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Thursday, March 28, 2024

‘We have a solution where others do not’: 5B eyes landfill solar projects and expanded manufacturing

These projects are also of significant scale, with the Waaree project boasting a capacity of 15MW per month, and with potential to ramp up to gigawatt-scale, while the company has taken its largest-ever order for a US project standing at 70MW that is scheduled to begin deployment in the second half of 2024.

The order of 1,400 5B Maverick arrays, with more than 125,000 modules, will be delivered out of the new Indian facility, whose products will be compliant with US import restrictions.

“In terms of demand, our US-compliant supply chain out of India will service demand from the US in waste management and electric vehicle (EV) transport infrastructure,” a 5B spokesperson tells PV Tech Premium. “Waaree will be 5B’s ecosystem partner in India for domestic sales.

“India has announced ambitious renewable targets and has introduced substantial industrial and policy programmes to meet them.”

A growing landfill and PV portfolio

The unnamed waste management facility operator in the US is attracted to 5B’s ‘plug-and-play’ Maverick solution due to its low ground penetration and ability to generate more power per acre than most PV layouts, the 5B spokesperson claims.

The Maverick solution ↗ is a pre-assembled PV structure, complete with added solar modules, that can be unfolded and deployed easily at project sites, thereby dramatically reducing installation times and labour hours. Pre-assembled solutions can also be re-deployed in other locations, which mitigates fears about the potentially high financial and environmental costs of decommissioning ↗ a PV project.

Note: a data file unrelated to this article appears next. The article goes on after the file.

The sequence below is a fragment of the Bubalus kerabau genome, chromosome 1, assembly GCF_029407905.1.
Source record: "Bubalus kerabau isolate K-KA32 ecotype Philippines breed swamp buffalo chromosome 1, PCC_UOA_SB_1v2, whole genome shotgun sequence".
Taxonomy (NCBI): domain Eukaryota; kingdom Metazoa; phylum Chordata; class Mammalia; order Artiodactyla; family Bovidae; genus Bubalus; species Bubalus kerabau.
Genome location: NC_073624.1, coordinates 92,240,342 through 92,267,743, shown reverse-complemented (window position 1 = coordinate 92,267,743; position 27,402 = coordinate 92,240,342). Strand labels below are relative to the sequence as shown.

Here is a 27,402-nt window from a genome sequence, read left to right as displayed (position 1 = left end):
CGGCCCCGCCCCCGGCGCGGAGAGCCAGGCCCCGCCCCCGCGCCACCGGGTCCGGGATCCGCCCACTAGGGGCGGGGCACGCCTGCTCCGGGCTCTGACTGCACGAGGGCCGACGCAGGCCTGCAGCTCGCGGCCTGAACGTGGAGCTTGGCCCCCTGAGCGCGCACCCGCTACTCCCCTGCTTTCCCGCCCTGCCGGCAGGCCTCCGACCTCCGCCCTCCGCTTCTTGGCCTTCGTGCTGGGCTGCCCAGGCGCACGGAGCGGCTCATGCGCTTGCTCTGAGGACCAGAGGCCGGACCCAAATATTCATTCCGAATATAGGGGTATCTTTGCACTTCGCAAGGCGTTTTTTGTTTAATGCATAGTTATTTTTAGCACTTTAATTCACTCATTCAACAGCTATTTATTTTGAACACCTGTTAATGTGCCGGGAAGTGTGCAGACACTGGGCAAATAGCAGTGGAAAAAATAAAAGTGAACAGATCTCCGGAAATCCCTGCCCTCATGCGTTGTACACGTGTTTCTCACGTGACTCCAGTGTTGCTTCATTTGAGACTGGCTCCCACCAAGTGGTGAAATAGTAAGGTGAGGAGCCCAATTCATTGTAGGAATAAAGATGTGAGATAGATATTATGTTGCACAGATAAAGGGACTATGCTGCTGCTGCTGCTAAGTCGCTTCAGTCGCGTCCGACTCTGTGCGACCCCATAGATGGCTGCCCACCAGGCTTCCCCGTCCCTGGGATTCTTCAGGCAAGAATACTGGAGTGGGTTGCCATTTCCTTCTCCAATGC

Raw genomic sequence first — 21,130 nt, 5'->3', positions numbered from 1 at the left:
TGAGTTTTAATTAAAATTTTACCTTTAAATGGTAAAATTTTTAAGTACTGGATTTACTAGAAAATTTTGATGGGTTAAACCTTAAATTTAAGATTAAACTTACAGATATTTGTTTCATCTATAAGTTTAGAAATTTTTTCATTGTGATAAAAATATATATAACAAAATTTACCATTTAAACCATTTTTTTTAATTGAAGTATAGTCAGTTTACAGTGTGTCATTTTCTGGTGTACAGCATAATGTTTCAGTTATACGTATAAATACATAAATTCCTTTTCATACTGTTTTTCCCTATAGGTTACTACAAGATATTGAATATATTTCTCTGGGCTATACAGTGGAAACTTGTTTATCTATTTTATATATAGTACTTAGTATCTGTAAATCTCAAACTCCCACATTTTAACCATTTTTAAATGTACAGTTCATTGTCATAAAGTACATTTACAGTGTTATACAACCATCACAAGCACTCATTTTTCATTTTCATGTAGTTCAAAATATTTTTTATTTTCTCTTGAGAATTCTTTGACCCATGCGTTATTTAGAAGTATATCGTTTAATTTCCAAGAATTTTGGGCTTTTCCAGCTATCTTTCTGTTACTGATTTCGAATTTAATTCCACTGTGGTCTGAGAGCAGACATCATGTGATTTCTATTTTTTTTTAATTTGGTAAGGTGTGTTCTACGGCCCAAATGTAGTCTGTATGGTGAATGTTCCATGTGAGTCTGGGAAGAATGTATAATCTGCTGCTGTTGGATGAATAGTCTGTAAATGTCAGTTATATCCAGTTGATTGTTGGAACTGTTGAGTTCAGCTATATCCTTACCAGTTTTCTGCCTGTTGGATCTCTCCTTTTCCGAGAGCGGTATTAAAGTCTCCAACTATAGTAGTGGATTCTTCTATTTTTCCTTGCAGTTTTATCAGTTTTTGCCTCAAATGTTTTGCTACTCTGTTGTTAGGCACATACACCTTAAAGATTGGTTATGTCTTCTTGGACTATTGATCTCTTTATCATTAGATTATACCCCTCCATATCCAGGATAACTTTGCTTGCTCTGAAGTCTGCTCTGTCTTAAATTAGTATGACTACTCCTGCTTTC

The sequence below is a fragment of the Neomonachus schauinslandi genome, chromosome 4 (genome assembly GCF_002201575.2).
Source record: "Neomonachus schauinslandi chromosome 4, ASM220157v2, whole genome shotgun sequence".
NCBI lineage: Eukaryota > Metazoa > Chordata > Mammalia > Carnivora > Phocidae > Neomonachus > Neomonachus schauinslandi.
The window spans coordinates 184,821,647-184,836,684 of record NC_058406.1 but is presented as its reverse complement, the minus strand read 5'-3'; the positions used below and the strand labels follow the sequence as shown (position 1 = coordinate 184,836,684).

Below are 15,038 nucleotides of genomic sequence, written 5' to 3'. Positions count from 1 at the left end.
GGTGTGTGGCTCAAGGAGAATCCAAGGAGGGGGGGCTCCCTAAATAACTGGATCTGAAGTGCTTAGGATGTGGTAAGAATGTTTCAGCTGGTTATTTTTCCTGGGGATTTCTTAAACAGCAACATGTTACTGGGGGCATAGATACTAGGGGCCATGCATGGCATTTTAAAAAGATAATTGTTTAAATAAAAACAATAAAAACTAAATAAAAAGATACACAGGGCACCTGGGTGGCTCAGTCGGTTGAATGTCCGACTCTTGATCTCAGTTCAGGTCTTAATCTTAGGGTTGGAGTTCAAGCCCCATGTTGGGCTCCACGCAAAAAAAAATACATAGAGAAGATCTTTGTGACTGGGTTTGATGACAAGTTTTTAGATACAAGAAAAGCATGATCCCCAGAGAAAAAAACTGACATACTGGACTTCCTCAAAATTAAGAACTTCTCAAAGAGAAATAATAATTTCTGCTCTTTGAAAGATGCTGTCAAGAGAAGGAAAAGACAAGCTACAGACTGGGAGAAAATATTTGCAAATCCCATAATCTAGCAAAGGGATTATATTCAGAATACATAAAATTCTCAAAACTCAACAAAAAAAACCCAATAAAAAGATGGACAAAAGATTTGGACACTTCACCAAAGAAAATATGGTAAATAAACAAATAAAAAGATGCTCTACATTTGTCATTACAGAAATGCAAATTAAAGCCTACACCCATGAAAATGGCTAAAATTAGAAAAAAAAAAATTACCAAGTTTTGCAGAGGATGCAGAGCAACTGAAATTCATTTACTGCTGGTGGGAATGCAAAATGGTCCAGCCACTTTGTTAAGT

5B has already worked on two such sites in Australia, where this week it wrapped up a 16.9MW deployment on a waste rock dump in Western Australia ↗ for a mining company with its EPC partner Zenith Energy. It has also completed a 1.5MW deployment on a landfill site for a waste management company in Albury, New South Wales, which supplies power to a hydrocarbon processing plant and the regional town.

Solutions for the sector

End-of-life landfills tend to be unsuitable for building on because there is a safety risk presented by landfill gas emitted and captured through wells. Furthermore, the capping of a landfill is not a stable platform to build on. However, the 5B Maverick solution’s anchoring can be adjusted to accommodate the limits of any size cap.

At Albury, anchor depths were reduced to allow the landfill’s cap or membrane, which covers the surface, to remain intact. As the Maverick can be easily re-located, a gas line running underneath this landfill could also be accessed when needed in the future.

The Maverick solution also has high wind resilience that can withstand hurricanes and cyclones better than normal PV projects, according to the company’s leadership.

“The implication of that wind resilience is that we also have less foundation or less ground penetration and that means that at sites with difficult geotechnical engineering, such as landfills, tailings dams, rock dumps at mines, and any other kind of marginal, recovered or reclaimed land, we have a solution where others do not,” Simeon Baker-Finch, 5B CTO, tells PV Tech Premium.